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Cognitive Behavioural Therapy

Dr Roger Henderson
Reviewed by Roger HendersonReviewed on 29.04.2024 | 3 minutes read

Cognitive behavioural therapy (also known as CBT) is a type of talking therapy used to help treat a range of mental health conditions. It is based around the concept of helping a patient understand their thoughts and behaviours closer aiming to assist the patient to identify negative thought and behaviour patterns and cycles, make adjustments to those and learn healthy coping strategies for dealing with challenges and difficulties.

CBT is available privately or through the NHS. There are different ways to do CBT, it can be run by a therapist and done either 1:1 or in a group. It can also be run over the phone or via online video call. CBT can also be done without a therapist running it through book form (which walks you step by step through exercises) or online in the form of computerised CBT. CBT is normally done in a number of weekly or fortnightly sessions which can be between half an hour and an hour long. The minimum number of sessions tends to be around 4 but can be up to around 20 sessions.

What can CBT help with?

CBT is commonly used to help with depression and anxiety, but can also be used to help many other mental health illnesses. It can help with a wide range of problems that have a psychological component to them, such as some sleep problems, irritable bowel syndrome, chronic pain, anger issues and sexual dysfunction.

When should I see my doctor?

You should speak to your doctor if you feel CBT could help you as after a discussion with you about your current symptoms, medical history and whether CBT is right for you, they can refer you for CBT on the NHS. There may be a wait for this and if you want to go privately it is still good to speak with your doctor and keep them in the loop so they can oversee your support.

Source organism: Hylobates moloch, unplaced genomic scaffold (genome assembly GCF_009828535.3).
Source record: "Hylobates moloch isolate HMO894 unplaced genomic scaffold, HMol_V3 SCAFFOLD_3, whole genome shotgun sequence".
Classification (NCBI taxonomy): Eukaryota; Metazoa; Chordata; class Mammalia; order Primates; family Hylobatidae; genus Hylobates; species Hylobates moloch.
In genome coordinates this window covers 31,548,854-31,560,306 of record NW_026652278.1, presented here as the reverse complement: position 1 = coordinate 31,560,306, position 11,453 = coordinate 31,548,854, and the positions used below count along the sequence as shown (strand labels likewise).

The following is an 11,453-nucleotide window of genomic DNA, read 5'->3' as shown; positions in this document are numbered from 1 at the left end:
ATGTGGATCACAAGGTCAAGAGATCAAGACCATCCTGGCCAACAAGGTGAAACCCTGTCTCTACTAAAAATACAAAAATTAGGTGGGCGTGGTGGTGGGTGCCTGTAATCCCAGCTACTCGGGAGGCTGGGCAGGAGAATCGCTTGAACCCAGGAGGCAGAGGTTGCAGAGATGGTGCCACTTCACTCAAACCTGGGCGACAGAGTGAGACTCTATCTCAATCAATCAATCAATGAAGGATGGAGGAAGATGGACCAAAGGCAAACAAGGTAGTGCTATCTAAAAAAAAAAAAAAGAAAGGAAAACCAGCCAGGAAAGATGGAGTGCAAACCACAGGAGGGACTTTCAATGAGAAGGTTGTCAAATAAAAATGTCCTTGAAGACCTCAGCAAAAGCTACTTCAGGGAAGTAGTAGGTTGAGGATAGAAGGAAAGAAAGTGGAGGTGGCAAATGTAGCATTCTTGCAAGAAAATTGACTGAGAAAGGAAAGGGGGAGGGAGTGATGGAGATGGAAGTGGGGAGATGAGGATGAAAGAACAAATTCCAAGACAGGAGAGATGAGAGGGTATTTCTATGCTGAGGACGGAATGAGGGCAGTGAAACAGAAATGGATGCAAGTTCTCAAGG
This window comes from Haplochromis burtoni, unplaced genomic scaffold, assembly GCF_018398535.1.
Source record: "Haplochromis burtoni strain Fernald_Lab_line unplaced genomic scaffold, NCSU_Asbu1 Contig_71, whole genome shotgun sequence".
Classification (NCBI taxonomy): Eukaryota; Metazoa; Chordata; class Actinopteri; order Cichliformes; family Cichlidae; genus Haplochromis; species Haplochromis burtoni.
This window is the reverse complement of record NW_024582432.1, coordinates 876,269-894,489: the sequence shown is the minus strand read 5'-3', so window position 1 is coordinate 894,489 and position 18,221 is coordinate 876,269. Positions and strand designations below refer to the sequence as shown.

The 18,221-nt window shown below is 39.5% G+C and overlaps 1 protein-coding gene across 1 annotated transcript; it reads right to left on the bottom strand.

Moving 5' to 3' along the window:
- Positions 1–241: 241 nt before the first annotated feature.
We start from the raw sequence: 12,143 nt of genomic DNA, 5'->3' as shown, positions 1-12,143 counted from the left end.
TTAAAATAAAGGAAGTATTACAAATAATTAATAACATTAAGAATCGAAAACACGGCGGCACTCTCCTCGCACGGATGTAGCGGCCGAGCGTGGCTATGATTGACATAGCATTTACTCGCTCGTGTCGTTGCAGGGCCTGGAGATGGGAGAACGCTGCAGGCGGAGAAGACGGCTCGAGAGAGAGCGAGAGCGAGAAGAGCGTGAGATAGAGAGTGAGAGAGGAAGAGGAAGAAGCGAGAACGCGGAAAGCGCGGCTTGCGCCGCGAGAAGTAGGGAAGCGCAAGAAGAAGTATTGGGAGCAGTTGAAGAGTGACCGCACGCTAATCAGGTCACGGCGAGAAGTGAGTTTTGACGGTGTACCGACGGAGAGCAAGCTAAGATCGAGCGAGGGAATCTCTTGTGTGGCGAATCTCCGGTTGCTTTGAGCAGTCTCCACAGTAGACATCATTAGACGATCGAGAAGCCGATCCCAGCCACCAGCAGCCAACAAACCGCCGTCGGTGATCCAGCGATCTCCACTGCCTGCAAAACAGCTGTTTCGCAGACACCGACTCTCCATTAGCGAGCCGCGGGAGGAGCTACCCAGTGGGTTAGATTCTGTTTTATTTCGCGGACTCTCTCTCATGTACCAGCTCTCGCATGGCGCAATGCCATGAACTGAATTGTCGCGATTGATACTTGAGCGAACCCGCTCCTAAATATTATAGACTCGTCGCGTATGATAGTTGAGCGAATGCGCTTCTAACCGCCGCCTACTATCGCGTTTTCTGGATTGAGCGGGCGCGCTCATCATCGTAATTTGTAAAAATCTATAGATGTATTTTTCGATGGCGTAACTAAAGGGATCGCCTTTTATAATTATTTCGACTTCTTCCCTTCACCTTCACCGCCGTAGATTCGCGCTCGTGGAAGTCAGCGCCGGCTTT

It can be difficult to work out if you are getting better as you're going through CBT. Your doctor is a good person to be able to help give you some feedback, and sometimes use objective scoring systems or benchmarks to assess your progress. Some simple things to look for may be improvements to symptoms, day to day tasks may be easier, or easier more often than they were before.

What will the doctor do?

Your doctor will discuss with you your current symptoms, past medical and mental health history and talk you through what CBT involves. The doctor will keep an eye on how you are doing and whether the CBT is helping, this may be via set questions that can be used to monitor your progress over time.


You may be fit for work if you are going through CBT treatment depending on the severity of the mental illness and how it is affecting your day to day functioning. Your doctor can help decide this.

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Dr Roger Henderson
Reviewed by Roger Henderson
Reviewed on 29.04.2024
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